Wouldn't this understanding have helped in Afghanistan instead of relying on dated theories arising from the US-with-NATO-90's unipolar moment or earlier colonial era tactics?
Megacities, state-to-state-to-non-state connections and globalized trade and crime, eh? What took you all so long :)?
The "feral" nature of urbanization has long been a topic of movies, books and comics, most recently the complicated nature of globalizing (can we find another word?) megacities. From 2008:
<blockquote>A high-octane adventure through the never-before-seen underbelly of Mumbai, ace CIA operative Ike Flint finds himself out of his element and out of his depth when tasked with recovering a downed NSA satellite deep within the biggest slum in Asia. None of his experience can prepare him for the wild and dangerous characters his salvage uncovers: a wheelchair-riding gangster kingpin hooked on John Wayne westerns; a brilliant bar dancer who can solve calculus problems before breakfast; a trigger-happy cop who shoots criminals with the same nonchalance as if he were grocery shopping; a religious cult that will do anything to protect its totem; and a crack team of rebels searching for the very thing Ike is seeking.</blockquote>
Poor Ike Flint needs a tan and a language lesson.
How come the artists always get there first, intellectually speaking?
(All the recent articles on Tom Clancy made me think of these comics and their topics, comics that I don't read but the titles caught my eye when I saw various newspaper reviews.)
My it's-for-free-so-don't-complain insurgency "model":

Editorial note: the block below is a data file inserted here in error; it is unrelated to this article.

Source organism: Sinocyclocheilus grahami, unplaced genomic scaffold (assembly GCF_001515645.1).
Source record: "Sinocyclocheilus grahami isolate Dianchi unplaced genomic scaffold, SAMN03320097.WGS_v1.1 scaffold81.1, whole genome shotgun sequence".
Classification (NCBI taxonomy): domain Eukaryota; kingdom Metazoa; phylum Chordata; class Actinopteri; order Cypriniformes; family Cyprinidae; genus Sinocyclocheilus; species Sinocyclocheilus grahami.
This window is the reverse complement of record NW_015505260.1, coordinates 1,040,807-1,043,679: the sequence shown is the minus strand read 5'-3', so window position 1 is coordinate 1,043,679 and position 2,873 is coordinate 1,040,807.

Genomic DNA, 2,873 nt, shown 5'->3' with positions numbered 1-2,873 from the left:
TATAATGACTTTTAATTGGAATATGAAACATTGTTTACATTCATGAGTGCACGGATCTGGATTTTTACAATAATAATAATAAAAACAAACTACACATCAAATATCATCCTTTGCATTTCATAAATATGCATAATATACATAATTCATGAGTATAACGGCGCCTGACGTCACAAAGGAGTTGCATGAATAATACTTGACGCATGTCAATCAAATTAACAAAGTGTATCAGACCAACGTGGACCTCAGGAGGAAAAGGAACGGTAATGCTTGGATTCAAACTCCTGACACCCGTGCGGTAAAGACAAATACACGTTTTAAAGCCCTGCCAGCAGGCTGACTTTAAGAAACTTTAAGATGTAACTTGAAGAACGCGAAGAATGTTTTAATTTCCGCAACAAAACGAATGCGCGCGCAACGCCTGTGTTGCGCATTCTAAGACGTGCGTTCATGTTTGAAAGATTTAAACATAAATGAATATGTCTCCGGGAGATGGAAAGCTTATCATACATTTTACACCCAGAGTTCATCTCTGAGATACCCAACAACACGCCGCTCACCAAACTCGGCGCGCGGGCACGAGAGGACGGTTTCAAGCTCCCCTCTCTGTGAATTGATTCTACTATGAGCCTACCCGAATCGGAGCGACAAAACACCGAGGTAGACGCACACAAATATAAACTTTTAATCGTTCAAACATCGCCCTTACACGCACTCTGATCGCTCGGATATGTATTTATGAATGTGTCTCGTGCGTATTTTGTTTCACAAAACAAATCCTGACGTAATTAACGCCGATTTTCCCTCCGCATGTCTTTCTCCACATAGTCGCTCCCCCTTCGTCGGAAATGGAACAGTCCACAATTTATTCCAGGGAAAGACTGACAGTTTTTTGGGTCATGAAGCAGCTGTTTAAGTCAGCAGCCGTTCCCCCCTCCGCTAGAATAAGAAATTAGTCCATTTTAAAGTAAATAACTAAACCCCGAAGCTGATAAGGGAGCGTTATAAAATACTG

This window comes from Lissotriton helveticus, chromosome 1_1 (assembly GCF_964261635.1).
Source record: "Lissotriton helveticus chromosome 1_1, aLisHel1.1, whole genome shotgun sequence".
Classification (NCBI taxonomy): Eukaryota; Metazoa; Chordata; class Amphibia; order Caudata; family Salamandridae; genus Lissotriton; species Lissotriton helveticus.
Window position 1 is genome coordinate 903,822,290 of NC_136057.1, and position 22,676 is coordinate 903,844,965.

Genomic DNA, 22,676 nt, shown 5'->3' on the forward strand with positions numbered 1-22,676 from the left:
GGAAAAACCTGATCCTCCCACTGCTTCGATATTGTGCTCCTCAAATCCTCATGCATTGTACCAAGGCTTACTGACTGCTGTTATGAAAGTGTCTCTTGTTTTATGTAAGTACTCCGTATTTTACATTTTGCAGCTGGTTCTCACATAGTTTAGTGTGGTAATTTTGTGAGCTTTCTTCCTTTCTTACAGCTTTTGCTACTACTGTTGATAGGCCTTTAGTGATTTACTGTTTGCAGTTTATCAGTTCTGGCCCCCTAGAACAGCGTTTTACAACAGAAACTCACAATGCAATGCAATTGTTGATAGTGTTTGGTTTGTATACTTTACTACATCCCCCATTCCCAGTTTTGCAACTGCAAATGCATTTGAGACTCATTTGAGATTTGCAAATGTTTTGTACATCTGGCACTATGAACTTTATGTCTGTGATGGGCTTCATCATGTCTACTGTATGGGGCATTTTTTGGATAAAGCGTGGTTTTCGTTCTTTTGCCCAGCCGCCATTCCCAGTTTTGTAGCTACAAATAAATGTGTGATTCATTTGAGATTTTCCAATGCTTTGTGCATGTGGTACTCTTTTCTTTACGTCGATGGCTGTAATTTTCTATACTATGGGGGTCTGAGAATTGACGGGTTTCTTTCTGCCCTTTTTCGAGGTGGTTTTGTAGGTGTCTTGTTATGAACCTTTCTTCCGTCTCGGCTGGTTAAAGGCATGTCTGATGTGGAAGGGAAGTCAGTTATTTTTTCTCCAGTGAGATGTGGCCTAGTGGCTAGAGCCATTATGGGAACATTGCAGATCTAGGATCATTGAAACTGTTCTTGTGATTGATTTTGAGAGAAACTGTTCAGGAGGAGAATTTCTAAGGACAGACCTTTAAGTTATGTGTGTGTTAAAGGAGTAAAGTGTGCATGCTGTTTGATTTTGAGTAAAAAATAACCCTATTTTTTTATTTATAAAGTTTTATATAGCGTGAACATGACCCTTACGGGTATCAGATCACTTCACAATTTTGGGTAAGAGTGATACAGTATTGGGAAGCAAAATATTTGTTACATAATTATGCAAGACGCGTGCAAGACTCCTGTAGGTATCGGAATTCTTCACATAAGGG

1. Diaspora support overseas.
2. Internal governance issues (not just poor governance, but exploiting the issue for internal political and monetary gain).
4. Language and other markers of group and ethnicity.
5. Connection to transnational and internal criminal groups.
6. Cross-border support.
7. Connection of insurgents to other transnational groups.
8. Insurgency occurring within background of certain international Cold War and post Cold War state-state relationships.
9. Connection to overseas governments (Saudi, US, UK) in terms of complicated state-to-state and diaspora relationships.
And most things you'd do as an outsider to mitigate threat will be non-military. Sorry folks who do that stuff for a living, but that's where it's at today. And, yeah, aid for social engineering is just as likely to make things worse as better. Actually, that is pretty much the entire history of a lot of our social engineering aid but our aid-givers have a hard time admitting they made things worse. Maybe because that doesn't pay or get grants.
Still, looks like an interesting book and the Amazon reviews are borderline "fanboy/fangirl" so I'll try and check it out.
This isn't directed at the author of the post or the book but why does the "thinking" community come up with stuff that just doesn't ever seem based on anything real? What's the hang up with the setting of analyst world that it comes out all weird? It's not like people in that world are all stupid or anything.